Research shows farmers’ conservation protecting water quality
DARLINGTON, Wis. — Just 10 years ago in Lafayette County, there were very few green fields after harvest and before the traditional spring planting. Now, a drive through the countryside showcases green fields year-round as conservation spreads across the county in the form of cover crops.
Brian Schilling credits the growing green acres to the Lafayette Ag Stewardship Alliance (LASA) members and partners, who have made cover crops a top priority. The crops are plants used primarily to slow erosion, improve soil health, enhance water availability, smother weeds, help control pests and diseases and increase biodiversity.
LASA members planted 8,405 acres of cover crops in 2021, the equivalent of nearly 6,400 football fields.
Schilling dairy farms in southwestern Wisconsin, milking 2,100 cows and working 5,200 acres. Schilling Farm recently expanded by purchasing another local dairy, doubling the farm’s acres. Schilling and his brother, Andy, are third-generation farmers.
Schilling is proud to say he has always incorporated conservation practices, such as no-tillage and contour strips. The farm does split applications of nitrogen and has used a nutrient management plan for the past 15 years. The Schillings plan to plant 1,500 acres of cover crops this year.
“I am proud of what LASA has become and the huge influence we’ve had in our area. I see many cover crops being planted that 10 years ago we would not have seen,” Schilling said. “I feel we have a responsibility to help protect our environment, and I want to do anything and everything I can to protect it.”
Schilling is a board member of LASA, a farmer-led watershed conservation group in Lafayette County with 35 members. The six-year-old group represents 59,307 acres and 92,565 dairy animals, beef cattle and pigs. The alliance collaborates with university researchers, environmental groups and community leaders.
Schilling’s farm has seen many benefits from the conservation practices, especially when it comes to erosion. He said it is most noticeable in the spring when he no longer sees the soil or silt in the ditches; instead, it is cleaner water running. He has also noticed a yield benefit — approximately six bushels an acre on corn and cost savings by doing split applications of nitrogen. He’s also found improvement in soil health and fertility.
“We are applying less product to our fields than what we used to. By utilizing nutrients from the cows’ manure, we are able to use less synthetic products, too,” he said.
In addition to cover crops, LASA members reduced soil tillage on 25,693 acres in 2021. Members also use soil sampling and nutrient management plans. Overall, the group has seen a 67% increase in the number of acres with conservation practices since 2018.
Cover crops and other field practices adopted by LASA farmers are significantly reducing the chance of harmful runoff into streams and lakes, according to modeling-based analysis. The farmers in 2021 potentially prevented an estimated 116,659 pounds of phosphorus from leaving the fields and reduced 29,590 tons of sediment erosion along with reducing carbon dioxide equivalents by 11,680 tons, according to an analysis shared by Wisconsin Department of Agriculture, Trade and Consumer Protection, the University of Wisconsin-Madison, and The Nature Conservancy (TNC).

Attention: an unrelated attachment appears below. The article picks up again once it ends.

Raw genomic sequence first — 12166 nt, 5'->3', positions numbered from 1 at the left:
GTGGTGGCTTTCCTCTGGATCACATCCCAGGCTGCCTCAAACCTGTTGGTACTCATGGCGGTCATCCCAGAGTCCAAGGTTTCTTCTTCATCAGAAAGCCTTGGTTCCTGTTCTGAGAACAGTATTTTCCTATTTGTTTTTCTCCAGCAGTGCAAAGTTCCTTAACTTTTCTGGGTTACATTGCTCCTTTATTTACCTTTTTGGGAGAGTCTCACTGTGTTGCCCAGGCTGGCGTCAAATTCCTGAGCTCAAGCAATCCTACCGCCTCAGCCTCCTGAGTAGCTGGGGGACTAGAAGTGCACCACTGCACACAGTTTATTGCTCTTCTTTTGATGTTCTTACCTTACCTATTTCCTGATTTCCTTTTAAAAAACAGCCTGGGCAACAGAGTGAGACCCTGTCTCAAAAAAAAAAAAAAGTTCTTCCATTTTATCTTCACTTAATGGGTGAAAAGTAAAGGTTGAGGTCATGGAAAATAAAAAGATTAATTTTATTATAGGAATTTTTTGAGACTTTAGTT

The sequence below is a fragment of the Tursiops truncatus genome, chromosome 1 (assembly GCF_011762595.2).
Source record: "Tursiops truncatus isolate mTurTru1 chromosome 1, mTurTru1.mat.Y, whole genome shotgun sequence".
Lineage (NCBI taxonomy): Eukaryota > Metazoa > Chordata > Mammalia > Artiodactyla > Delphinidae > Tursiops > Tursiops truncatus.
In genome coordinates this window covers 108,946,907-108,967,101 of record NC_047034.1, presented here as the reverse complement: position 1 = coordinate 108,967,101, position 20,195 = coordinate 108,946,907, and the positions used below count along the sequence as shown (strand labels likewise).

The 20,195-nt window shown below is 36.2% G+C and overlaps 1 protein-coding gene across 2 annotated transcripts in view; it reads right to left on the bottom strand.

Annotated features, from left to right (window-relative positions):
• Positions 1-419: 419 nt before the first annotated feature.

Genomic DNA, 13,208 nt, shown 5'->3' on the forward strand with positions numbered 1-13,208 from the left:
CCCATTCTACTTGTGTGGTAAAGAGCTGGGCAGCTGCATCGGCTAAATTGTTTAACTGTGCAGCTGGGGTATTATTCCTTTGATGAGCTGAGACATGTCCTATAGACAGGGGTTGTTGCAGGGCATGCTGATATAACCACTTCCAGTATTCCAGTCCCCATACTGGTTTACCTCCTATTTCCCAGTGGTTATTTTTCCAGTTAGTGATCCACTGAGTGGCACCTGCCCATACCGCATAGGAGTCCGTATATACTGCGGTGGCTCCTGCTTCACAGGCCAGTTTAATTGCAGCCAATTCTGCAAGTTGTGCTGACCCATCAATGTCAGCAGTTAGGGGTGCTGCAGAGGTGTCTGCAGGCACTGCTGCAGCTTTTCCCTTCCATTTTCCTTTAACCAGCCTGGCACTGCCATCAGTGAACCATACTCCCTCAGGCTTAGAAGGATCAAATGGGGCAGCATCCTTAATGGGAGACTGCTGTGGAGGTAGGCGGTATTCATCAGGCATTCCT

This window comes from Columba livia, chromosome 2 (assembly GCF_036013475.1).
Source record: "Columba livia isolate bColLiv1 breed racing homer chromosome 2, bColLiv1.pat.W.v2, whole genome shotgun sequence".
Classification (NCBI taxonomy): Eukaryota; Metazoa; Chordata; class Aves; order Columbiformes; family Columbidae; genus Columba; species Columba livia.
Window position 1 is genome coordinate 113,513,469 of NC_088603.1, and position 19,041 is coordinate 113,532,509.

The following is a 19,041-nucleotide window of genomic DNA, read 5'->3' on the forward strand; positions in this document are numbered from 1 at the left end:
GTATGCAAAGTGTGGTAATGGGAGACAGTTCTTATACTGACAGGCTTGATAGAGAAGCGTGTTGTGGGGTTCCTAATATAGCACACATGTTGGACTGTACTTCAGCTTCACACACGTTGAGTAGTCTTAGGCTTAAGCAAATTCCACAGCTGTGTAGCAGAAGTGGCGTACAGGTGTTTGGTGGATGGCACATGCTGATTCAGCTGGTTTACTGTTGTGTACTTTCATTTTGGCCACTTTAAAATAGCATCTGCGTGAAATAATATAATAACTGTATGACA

For comparison, a mid-size dump truck can carry 10 tons of sediment, and 1 pound of phosphorous in a lake or stream has the potential to cause the growth of up to 500 pounds of algae, which can degrade water quality. The amount of greenhouse gas emissions reduced equals 2,540 cars driven for a year.
The modeling-based analysis calculated an estimate of the potential impact of cover crops, low-disturbance manure application and reduced tillage compared to more conventional methods typical to the group’s area.
TNC, a key supporter of LASA, helped complete the analysis, which is based on surveys from the farms.
“LASA farmer members are increasingly adopting sustainable practices to ensure they not only meet the increasing demands of a growing population but also safeguard our water and soils for future generations,” Steve Richter, TNC’s director of agriculture strategies in Wisconsin, said.
By being a member of LASA, Schilling continues to accomplish his conservation goals. He said it helps to have farmer-to-farmer conversations so the farm isn’t doing all of this by trial and error. The Schilling brothers can see new practices in action at field days which sparks their interest in trying them.
“Our farm is proactive, and we are proud to see the growth across the county. Some (farmers) might not be members, but by seeing what’s happening around them, neighbors have taken on the conservation practices,” he said.
BY THE NUMBERS
Number of acres covered by conservation practices among Lafayette Ag Stewardship Alliance members:
- 2018 ― 98,266
- 2019 ― 129,055
- 2020 ― 144,105
- 2021 ― 164,599
*Multiple conservation practices can be used on a farm field
Potential impact of conservation practices in 2021:
- Phosphorus runoff reduction ― 116,659 pounds
- Sediment erosion reduction ― 29,590 tons
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About Lafayette Ag Stewardship Alliance:
Lafayette Ag Stewardship Alliance is a farmer-led non-profit organization with a vision of a community where farmers and friends of agriculture work together to protect and improve water quality and the environment. The group is based in Lafayette County in southwestern Wisconsin. More information: www.lafayetteagstewardship.org.